Nothing beats the value of insight that comes from folks who have actually worked inside a senior living community.
By Susan Saldibar
Nothing beats, in my mind, the value of insight that comes from folks who have actually worked inside a senior living community. They just have a level of insider knowledge that can’t be learned.
Kristin Hambleton is one such insider, having worked several years as sales manager for a non-profit CCRC. Like most sales managers, she had her share of challenges, one of which was their CRM (Customer Relationship Management system). The community had been utilizing a CRM system which lacked transparency and accuracy in data storage and reporting. During her tenure, she went through the process of researching, evaluating, and transitioning CRM systems for her team, giving her a unique insight into what organizations face when needing to change their CRM.
Kristin is now Vice President of Business Development for Continuum CRM (a Senior Housing Forum partner). She has a great story, and I had the pleasure of sitting down with her recently to talk about CRM (Customer Relationship Management) systems; why they are more important now than ever, and why it can be such a challenge to find the right one.
What to look for in a new CRM? Look for what serves your needs.
“Most people don’t go looking for a CRM until they have to. It’s usually very needs driven,” Kristin tells me. “The search often stems from the fact that the CRM isn’t giving you something you need. Maybe you have expanded your service lines or adopted a new sales process and the current system doesn’t align properly. Or you have devised new ways of tracking results and ROI. These are some of the reasons why people look at investing in a new CRM; they need something more that they don’t have today.”
I asked Kristin if she could share some of her hard-gained wisdom as to what to look for in a CRM. First, Kristin recommends, get off to the right start by doing the following:
Have the budget conversation with your leadership team upfront. But be prepared to make the case for the cost by showing the value and ROI.
Get team buy-in. Expect to get a certain amount of pushback, so be prepared to explain clearly how the new CRM will benefit everyone. How will it make their jobs easier? How can the CRM give them better prospecting tools and an overall better work experience? Sales spends a good deal of time in front of the computer when they are not conducting tours. Make it worth their while.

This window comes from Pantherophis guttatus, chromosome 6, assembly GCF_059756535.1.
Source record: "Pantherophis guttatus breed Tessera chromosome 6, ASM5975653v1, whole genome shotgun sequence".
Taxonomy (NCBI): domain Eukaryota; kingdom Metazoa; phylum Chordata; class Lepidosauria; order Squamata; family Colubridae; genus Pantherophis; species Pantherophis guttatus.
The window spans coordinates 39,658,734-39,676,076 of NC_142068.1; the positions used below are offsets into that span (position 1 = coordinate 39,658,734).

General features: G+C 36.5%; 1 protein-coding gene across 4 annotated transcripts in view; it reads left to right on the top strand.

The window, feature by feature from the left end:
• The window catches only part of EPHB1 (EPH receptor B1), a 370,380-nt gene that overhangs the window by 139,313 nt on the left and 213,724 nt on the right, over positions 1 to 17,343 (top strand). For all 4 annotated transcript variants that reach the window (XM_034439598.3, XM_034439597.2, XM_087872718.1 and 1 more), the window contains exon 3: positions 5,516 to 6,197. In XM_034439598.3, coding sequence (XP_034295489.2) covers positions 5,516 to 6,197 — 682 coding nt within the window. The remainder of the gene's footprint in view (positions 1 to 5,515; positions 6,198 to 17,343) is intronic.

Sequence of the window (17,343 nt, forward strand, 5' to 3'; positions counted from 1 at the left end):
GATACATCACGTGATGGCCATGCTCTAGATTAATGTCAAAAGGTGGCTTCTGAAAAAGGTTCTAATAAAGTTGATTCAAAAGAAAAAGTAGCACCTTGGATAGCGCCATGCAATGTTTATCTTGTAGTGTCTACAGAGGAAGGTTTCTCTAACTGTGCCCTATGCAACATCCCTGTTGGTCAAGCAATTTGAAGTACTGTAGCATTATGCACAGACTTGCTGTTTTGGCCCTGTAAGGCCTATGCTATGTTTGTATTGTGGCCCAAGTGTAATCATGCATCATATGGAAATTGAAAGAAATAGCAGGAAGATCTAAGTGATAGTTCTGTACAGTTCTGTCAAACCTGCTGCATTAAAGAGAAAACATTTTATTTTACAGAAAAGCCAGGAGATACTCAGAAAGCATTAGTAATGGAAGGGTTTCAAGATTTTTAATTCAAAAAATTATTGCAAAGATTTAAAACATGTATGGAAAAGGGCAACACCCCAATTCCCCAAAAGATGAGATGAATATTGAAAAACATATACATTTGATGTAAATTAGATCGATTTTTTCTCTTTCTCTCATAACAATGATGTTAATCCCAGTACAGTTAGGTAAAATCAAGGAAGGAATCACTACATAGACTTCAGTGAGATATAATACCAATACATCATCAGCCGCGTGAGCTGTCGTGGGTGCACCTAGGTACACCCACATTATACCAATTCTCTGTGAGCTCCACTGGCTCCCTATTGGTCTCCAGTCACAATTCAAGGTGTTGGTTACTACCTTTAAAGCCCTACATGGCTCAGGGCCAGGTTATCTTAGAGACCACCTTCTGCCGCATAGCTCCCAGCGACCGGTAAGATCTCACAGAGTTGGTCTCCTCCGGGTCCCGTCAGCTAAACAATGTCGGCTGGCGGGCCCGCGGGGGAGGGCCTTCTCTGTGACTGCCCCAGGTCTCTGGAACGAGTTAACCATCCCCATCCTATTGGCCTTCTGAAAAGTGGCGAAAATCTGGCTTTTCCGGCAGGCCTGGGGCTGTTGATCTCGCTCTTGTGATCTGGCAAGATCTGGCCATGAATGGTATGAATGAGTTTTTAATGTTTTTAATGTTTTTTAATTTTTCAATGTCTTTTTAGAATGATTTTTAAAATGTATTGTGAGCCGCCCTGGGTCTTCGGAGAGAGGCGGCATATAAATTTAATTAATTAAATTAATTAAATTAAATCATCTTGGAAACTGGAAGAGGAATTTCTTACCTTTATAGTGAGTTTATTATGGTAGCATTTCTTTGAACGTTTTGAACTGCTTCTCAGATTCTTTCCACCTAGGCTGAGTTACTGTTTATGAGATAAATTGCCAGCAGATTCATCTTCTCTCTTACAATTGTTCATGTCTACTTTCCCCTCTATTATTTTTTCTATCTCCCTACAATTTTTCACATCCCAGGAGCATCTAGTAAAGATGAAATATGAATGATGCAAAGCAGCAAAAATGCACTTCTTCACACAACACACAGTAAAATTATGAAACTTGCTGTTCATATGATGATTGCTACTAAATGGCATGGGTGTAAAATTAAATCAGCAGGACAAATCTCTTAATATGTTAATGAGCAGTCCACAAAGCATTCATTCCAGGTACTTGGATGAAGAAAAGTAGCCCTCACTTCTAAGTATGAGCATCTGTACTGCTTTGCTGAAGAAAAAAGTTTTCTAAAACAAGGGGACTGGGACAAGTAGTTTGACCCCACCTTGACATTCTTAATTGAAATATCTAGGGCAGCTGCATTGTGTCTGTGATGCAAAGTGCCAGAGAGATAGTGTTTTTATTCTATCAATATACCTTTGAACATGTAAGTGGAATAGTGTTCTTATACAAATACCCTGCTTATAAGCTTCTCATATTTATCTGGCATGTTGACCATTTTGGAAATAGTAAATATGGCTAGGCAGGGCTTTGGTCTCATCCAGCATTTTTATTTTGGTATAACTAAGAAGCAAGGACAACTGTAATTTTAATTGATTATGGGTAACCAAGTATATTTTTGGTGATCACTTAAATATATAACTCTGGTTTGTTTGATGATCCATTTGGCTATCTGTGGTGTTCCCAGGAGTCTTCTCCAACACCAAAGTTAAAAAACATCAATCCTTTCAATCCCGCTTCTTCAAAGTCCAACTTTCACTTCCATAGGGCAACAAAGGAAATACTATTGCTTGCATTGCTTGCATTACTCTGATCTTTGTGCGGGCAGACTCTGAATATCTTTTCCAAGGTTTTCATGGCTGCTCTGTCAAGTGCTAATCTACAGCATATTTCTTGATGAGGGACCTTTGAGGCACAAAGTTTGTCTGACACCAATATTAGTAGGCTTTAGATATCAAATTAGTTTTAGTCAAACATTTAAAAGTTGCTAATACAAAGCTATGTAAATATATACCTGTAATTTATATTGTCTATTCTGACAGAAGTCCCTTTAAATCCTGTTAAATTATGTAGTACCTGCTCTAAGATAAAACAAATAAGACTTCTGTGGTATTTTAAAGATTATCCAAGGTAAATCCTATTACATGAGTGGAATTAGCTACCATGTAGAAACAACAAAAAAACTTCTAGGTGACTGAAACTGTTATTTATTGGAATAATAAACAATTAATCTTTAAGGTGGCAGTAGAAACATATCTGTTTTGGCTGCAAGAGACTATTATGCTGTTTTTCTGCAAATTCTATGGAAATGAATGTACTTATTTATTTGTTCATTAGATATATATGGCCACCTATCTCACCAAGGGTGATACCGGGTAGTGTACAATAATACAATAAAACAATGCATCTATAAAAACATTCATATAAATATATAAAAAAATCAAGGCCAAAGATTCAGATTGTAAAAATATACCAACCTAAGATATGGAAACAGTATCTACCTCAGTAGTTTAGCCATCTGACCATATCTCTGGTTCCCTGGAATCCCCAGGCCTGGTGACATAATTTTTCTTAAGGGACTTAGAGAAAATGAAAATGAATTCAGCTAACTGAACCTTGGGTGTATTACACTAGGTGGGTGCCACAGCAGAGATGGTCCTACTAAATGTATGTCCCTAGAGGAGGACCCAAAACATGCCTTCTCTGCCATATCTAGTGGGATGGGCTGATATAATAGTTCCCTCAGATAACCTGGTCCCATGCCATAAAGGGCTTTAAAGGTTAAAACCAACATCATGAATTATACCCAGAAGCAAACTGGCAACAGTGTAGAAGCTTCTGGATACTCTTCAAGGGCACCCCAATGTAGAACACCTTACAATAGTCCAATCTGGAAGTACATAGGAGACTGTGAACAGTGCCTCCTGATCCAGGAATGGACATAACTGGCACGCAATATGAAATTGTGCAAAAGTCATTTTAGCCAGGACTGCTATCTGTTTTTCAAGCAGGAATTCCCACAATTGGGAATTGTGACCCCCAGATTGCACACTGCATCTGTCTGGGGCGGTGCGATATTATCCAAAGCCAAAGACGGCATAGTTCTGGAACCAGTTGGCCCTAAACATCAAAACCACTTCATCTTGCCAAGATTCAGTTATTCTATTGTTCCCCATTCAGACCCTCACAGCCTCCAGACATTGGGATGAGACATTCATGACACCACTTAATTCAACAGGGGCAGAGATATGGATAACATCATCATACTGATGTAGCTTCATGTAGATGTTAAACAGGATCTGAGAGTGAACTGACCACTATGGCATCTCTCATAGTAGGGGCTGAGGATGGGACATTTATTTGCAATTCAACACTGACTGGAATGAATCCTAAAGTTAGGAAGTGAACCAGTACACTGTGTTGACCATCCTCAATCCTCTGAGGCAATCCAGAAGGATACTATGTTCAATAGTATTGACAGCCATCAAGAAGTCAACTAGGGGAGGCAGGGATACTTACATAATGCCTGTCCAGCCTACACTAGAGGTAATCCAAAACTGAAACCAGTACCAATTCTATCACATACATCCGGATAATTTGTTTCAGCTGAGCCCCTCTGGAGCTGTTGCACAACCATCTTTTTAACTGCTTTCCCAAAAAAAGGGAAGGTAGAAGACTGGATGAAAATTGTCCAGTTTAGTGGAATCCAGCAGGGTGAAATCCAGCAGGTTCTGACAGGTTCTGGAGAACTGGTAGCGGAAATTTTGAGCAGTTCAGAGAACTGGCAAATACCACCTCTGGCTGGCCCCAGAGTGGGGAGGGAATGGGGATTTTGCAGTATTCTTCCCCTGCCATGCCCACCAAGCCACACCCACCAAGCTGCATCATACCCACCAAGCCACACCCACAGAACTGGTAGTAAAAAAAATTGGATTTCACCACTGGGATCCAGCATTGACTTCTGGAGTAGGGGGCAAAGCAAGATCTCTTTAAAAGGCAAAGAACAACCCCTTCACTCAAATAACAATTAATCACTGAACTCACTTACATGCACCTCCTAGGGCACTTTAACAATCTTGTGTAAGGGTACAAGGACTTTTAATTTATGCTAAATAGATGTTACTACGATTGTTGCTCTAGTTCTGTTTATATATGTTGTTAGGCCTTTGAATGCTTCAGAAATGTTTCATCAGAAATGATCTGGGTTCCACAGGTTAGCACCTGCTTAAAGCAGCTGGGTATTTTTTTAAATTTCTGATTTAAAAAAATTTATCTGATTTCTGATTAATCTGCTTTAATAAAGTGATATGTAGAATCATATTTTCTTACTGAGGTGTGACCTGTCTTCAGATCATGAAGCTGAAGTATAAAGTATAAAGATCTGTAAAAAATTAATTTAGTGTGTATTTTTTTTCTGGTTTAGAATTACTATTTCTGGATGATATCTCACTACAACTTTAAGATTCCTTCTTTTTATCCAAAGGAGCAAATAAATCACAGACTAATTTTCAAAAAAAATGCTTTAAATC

Once you are ready to start the hunt, here are key features and capabilities to look for (and avoid):
The ability to configure the fields to be meaningful for your team. The user experience is so important. Your sales team shouldn’t have to learn a new language; the fields should be configurable to match your sales roles, terminology and how you score your leads. “If I call a data field ‘inventory’ and you call it ‘census’, that causes confusion,” Kristin says. “Consequently, if I call something an ‘inquiry’ and you call it a ‘lead’. Terminology matters.”
Avoid systems with lots of data fields and features you will never use. First of all, it will bog down your sales team. Secondly, you may be paying for development of bells and whistles created for someone else’s needs, not yours!
Reporting that meets the needs of senior management. Make sure the reporting needs are being met for senior management.
The ability to integrate with other software. “Marketing automation is here to stay,” says Kristin. “Your CRM must integrate with your marketing automation system. You’ll get better results if you have transparency of knowledge. All must come together.”
A “forward-thinking” CRM provider. How will you know? Ask them to share with you what is on the horizon for their platform. What will their “next-gen” look like? Are they going in a direction that will continue to serve your needs? CRM software providers need to keep pace with the future. Make sure your CRM team is on board with that.
Make technology a priority.
Finally, Kristin had a few parting words of wisdom. She urges senior living communities not to be afraid to use today’s technology. “It’s hard, given the day to day grind. But there continues to be this ‘order taking’ mentality; which limits the potential of technology and cannot sustain future success,” she says. “Instead, we need to put technology at forefront of strategic planning. The way you get new insights and increase effectiveness through creative uses of technology. It should really become an extension of ourselves. Make it a priority.”